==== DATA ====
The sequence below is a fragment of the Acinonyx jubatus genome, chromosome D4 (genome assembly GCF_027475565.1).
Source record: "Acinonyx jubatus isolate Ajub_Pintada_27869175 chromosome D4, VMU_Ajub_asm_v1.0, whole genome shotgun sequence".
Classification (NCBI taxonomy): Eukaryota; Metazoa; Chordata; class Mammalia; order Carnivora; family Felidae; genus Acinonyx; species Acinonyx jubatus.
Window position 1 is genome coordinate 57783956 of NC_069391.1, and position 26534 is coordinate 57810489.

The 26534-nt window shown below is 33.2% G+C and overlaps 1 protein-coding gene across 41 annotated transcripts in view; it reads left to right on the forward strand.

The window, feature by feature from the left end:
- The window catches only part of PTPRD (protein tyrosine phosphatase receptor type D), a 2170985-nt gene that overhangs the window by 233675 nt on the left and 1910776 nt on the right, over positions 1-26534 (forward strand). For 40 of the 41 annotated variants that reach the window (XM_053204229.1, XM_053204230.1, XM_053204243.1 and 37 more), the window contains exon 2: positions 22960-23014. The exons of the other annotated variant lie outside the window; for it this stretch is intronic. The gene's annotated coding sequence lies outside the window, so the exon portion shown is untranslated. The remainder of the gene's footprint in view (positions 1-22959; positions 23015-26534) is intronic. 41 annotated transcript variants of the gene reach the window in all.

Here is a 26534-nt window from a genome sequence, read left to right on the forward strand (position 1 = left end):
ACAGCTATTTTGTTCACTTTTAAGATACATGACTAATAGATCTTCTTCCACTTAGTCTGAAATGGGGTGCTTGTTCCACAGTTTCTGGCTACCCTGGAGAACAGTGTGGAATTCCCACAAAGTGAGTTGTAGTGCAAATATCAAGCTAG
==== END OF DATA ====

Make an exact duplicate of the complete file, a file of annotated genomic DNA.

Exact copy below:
The sequence below is a fragment of the Acinonyx jubatus genome, chromosome D4 (genome assembly GCF_027475565.1).
Source record: "Acinonyx jubatus isolate Ajub_Pintada_27869175 chromosome D4, VMU_Ajub_asm_v1.0, whole genome shotgun sequence".
Classification (NCBI taxonomy): Eukaryota; Metazoa; Chordata; class Mammalia; order Carnivora; family Felidae; genus Acinonyx; species Acinonyx jubatus.
Window position 1 is genome coordinate 57783956 of NC_069391.1, and position 26534 is coordinate 57810489.

The 26534-nt window shown below is 33.2% G+C and overlaps 1 protein-coding gene across 41 annotated transcripts in view; it reads left to right on the forward strand.

The window, feature by feature from the left end:
- The window catches only part of PTPRD (protein tyrosine phosphatase receptor type D), a 2170985-nt gene that overhangs the window by 233675 nt on the left and 1910776 nt on the right, over positions 1-26534 (forward strand). For 40 of the 41 annotated variants that reach the window (XM_053204229.1, XM_053204230.1, XM_053204243.1 and 37 more), the window contains exon 2: positions 22960-23014. The exons of the other annotated variant lie outside the window; for it this stretch is intronic. The gene's annotated coding sequence lies outside the window, so the exon portion shown is untranslated. The remainder of the gene's footprint in view (positions 1-22959; positions 23015-26534) is intronic. 41 annotated transcript variants of the gene reach the window in all.

Here is a 26534-nt window from a genome sequence, read left to right on the forward strand (position 1 = left end):
ACAGCTATTTTGTTCACTTTTAAGATACATGACTAATAGATCTTCTTCCACTTAGTCTGAAATGGGGTGCTTGTTCCACAGTTTCTGGCTACCCTGGAGAACAGTGTGGAATTCCCACAAAGTGAGTTGTAGTGCAAATATCAAGCTAG